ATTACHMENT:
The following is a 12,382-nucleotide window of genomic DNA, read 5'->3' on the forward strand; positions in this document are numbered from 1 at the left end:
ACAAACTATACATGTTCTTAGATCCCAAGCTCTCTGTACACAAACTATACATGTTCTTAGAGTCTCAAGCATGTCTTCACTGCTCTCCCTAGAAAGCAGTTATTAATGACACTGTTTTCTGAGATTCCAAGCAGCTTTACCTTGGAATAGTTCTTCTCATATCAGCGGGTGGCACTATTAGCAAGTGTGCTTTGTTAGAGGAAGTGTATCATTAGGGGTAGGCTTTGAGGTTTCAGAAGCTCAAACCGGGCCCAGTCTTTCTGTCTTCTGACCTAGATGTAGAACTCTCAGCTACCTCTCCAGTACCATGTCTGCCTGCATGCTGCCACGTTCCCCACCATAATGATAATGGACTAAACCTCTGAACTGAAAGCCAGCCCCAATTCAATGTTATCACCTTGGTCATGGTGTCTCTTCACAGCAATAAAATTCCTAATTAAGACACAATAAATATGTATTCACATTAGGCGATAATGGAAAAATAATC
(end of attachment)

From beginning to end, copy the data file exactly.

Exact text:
The following is a 12,382-nucleotide window of genomic DNA, read 5'->3' on the forward strand; positions in this document are numbered from 1 at the left end:
ACAAACTATACATGTTCTTAGATCCCAAGCTCTCTGTACACAAACTATACATGTTCTTAGAGTCTCAAGCATGTCTTCACTGCTCTCCCTAGAAAGCAGTTATTAATGACACTGTTTTCTGAGATTCCAAGCAGCTTTACCTTGGAATAGTTCTTCTCATATCAGCGGGTGGCACTATTAGCAAGTGTGCTTTGTTAGAGGAAGTGTATCATTAGGGGTAGGCTTTGAGGTTTCAGAAGCTCAAACCGGGCCCAGTCTTTCTGTCTTCTGACCTAGATGTAGAACTCTCAGCTACCTCTCCAGTACCATGTCTGCCTGCATGCTGCCACGTTCCCCACCATAATGATAATGGACTAAACCTCTGAACTGAAAGCCAGCCCCAATTCAATGTTATCACCTTGGTCATGGTGTCTCTTCACAGCAATAAAATTCCTAATTAAGACACAATAAATATGTATTCACATTAGGCGATAATGGAAAAATAATC